ISTANBUL – Turkey’s foreign minister says Sweden and Finland must now take “concrete steps” to ease their country’s security concerns to overcome Ankara’s objections to its bid for NATO membership.
Foreign Minister Mevlut Cavusoglu said on Friday that delegations from the two Nordic countries had returned home with Turkey’s demands after a visit this week and Ankara is awaiting their responses.
The countries’ membership offers require the support of all NATO countries, but Turkey opposes them. She has cited alleged support for Kurdish militants that Turkey considers terrorists and restrictions on arms sales to Turkey.
Cavusoglu said that “an approach of ‘we will convince Turkey in time anyway, we are friends and allies’ would not be correct.” He insisted that “these countries need to take concrete steps.”
He added that “we understand the security concerns of Finland and Sweden, but… everyone must also understand the legitimate security concerns of Turkey.”
KEY DEVELOPMENTS IN THE RUSSIA-UKRAINE WAR:
— ‘Relentless’: Russia squeezes Ukrainian strongholds in the east
– The West believes that Russian oligarchs buy the way out of sanctions
— US wins latest legal battle to seize Russian yacht in Fiji
— US General: No need to add ground forces in Sweden, Finland
Follow AP’s coverage of the war in Ukraine at https://apnews.com/hub/russia-ukraine
ROME – Italian Prime Minister Mario Draghi discussed the emerging food crisis in a phone call with Russian President Vladimir Putin.
Draghi’s office said Thursday’s call “focused on the situation in Ukraine and efforts to find a shared solution to the current food crisis and its severe repercussions on the world’s poorest countries.”
Ukraine is one of the world’s largest exporters of wheat, corn and sunflower oil, but the war and the Russian blockade of its ports have stopped much of that flow, jeopardizing the world’s food supply. Many of those ports are now heavily mined as well.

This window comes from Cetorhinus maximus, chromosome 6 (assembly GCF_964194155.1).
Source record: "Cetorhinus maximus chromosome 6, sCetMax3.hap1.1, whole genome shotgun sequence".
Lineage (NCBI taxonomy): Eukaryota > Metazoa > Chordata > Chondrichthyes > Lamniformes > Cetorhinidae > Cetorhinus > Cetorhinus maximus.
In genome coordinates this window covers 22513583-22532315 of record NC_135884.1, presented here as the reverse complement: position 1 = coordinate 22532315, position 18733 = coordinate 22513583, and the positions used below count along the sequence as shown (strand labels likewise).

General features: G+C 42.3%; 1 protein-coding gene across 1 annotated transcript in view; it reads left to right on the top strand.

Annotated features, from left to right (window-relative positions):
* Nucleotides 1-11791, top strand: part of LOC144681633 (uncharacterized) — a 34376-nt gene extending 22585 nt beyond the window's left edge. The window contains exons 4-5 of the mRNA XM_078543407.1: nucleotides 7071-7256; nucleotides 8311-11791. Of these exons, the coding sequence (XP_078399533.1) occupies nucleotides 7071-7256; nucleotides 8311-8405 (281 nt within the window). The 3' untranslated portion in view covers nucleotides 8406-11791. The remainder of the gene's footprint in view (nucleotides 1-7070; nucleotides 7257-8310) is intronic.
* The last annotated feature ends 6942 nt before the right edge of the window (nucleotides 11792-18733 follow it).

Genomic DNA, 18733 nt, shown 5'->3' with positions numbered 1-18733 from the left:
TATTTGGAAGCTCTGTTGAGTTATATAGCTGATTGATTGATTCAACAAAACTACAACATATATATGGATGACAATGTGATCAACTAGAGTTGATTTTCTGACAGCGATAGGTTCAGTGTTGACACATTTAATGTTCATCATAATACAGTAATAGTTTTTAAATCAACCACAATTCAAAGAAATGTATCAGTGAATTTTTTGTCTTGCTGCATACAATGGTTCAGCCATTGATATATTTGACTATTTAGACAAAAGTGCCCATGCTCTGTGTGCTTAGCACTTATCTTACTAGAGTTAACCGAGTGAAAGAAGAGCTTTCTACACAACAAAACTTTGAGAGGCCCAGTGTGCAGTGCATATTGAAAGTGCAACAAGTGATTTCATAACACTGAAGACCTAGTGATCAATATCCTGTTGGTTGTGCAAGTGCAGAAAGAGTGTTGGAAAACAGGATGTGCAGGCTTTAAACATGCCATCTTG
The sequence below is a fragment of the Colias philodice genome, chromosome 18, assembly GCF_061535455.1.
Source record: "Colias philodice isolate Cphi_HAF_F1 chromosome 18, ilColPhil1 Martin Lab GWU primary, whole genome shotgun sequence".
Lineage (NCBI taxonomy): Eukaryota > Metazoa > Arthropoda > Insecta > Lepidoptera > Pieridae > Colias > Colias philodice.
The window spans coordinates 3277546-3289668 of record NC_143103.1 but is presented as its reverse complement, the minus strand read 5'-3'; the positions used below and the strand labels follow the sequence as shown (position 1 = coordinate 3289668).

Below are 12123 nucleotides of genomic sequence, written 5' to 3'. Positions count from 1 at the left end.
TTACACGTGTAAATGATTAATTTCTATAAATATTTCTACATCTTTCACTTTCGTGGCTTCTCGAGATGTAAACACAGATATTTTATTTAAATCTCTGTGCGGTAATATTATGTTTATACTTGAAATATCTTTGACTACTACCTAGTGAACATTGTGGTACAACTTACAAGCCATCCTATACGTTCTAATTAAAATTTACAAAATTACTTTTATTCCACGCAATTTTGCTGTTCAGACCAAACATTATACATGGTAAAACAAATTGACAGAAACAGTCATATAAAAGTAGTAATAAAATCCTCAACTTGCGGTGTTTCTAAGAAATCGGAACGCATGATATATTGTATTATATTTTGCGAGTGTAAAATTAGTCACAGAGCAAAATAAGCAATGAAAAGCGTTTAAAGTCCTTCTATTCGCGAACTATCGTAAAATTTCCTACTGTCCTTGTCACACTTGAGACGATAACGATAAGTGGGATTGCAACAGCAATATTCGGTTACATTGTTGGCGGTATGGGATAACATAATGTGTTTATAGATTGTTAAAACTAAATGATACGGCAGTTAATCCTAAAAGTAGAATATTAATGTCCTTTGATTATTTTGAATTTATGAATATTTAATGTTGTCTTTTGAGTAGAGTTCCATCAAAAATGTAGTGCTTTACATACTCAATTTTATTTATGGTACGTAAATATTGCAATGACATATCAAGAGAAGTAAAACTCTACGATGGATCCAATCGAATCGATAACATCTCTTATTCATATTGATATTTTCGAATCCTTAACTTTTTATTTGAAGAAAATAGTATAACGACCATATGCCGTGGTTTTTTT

Russia is also a major grain exporter. Moscow pressed the West on Thursday to lift sanctions against Russia, seeking to deflect blame for the food crisis.
BERLIN — Germany’s development minister has traveled to Ukraine to pledge more civilian support and discuss rebuilding the country.
Svenja Schulze is the second German minister to visit Ukraine since the Russian invasion began. Foreign Minister Annalena Baerbock visited on May 10 and reopened the country’s embassy in Kyiv.
Schulze’s ministry said he planned to meet Prime Minister Denys Shmyhal and other top officials in Kyiv on Friday.
He said the talks will address immediate help to address the problems Ukraine is facing now and “strategic issues” related to the country’s reconstruction.
Schulze said in a statement that “we must already lay the groundwork for internationally coordinated support for the reconstruction of a free and democratic Ukraine” and Germany will contribute.
MOSCOW — Russian-backed rebels in eastern Ukraine say they have seized control of Lyman, a town in the Donetsk region. There has been no confirmation from Ukrainian officials yet.
The army of the self-proclaimed Donetsk republic said on Telegram that rebel forces, backed by Russian troops, as of Friday “have liberated and taken full control of 220 settlements, including Lyman.”
Lyman, which before the war had a population of more than 20,000, is a large railway hub in the Donetsk region, north of Slovyansk and Kramatorsk, cities that remain under Ukrainian control.
MOSCOW — The Russian Foreign Ministry announced that it will expel five Croatian diplomats in response to “hostile measures” taken by Zagreb to reduce the size of Russia’s diplomatic mission there.
The ministry said in a statement that it summoned Croatian ambassador Tomislav Car on Friday. He said that he “expressed a strong protest in connection with the baseless attempts by the Croatian authorities to blame Russia for war crimes in Ukraine and Croatia’s provision of military assistance to the neo-Nazi regime in Kyiv.”
Last month, Croatia expelled 18 Russian diplomats.
KYIV, Ukraine – Ukraine’s foreign minister is pleading with Western nations to provide Kyiv with heavy weapons to enable it to push back Russian forces.